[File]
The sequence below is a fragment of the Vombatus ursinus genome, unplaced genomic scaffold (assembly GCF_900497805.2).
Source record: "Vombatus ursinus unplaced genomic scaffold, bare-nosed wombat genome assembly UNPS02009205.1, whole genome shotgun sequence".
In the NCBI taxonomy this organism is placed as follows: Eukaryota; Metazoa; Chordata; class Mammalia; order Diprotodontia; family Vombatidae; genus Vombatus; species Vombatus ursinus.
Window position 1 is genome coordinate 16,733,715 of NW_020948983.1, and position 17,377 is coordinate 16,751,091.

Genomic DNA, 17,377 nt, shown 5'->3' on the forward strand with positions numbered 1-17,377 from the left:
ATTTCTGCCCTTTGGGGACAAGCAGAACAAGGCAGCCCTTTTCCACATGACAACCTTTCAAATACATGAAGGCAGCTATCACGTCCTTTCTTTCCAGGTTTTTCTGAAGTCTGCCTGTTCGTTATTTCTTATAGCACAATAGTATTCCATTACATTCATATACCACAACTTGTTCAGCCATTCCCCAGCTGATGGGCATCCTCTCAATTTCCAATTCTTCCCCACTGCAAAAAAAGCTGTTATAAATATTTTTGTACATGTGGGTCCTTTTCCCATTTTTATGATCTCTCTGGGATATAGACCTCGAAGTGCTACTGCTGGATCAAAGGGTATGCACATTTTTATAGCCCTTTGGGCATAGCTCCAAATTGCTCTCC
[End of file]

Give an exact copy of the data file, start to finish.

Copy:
The sequence below is a fragment of the Vombatus ursinus genome, unplaced genomic scaffold (assembly GCF_900497805.2).
Source record: "Vombatus ursinus unplaced genomic scaffold, bare-nosed wombat genome assembly UNPS02009205.1, whole genome shotgun sequence".
In the NCBI taxonomy this organism is placed as follows: Eukaryota; Metazoa; Chordata; class Mammalia; order Diprotodontia; family Vombatidae; genus Vombatus; species Vombatus ursinus.
Window position 1 is genome coordinate 16,733,715 of NW_020948983.1, and position 17,377 is coordinate 16,751,091.

Genomic DNA, 17,377 nt, shown 5'->3' on the forward strand with positions numbered 1-17,377 from the left:
ATTTCTGCCCTTTGGGGACAAGCAGAACAAGGCAGCCCTTTTCCACATGACAACCTTTCAAATACATGAAGGCAGCTATCACGTCCTTTCTTTCCAGGTTTTTCTGAAGTCTGCCTGTTCGTTATTTCTTATAGCACAATAGTATTCCATTACATTCATATACCACAACTTGTTCAGCCATTCCCCAGCTGATGGGCATCCTCTCAATTTCCAATTCTTCCCCACTGCAAAAAAAGCTGTTATAAATATTTTTGTACATGTGGGTCCTTTTCCCATTTTTATGATCTCTCTGGGATATAGACCTCGAAGTGCTACTGCTGGATCAAAGGGTATGCACATTTTTATAGCCCTTTGGGCATAGCTCCAAATTGCTCTCC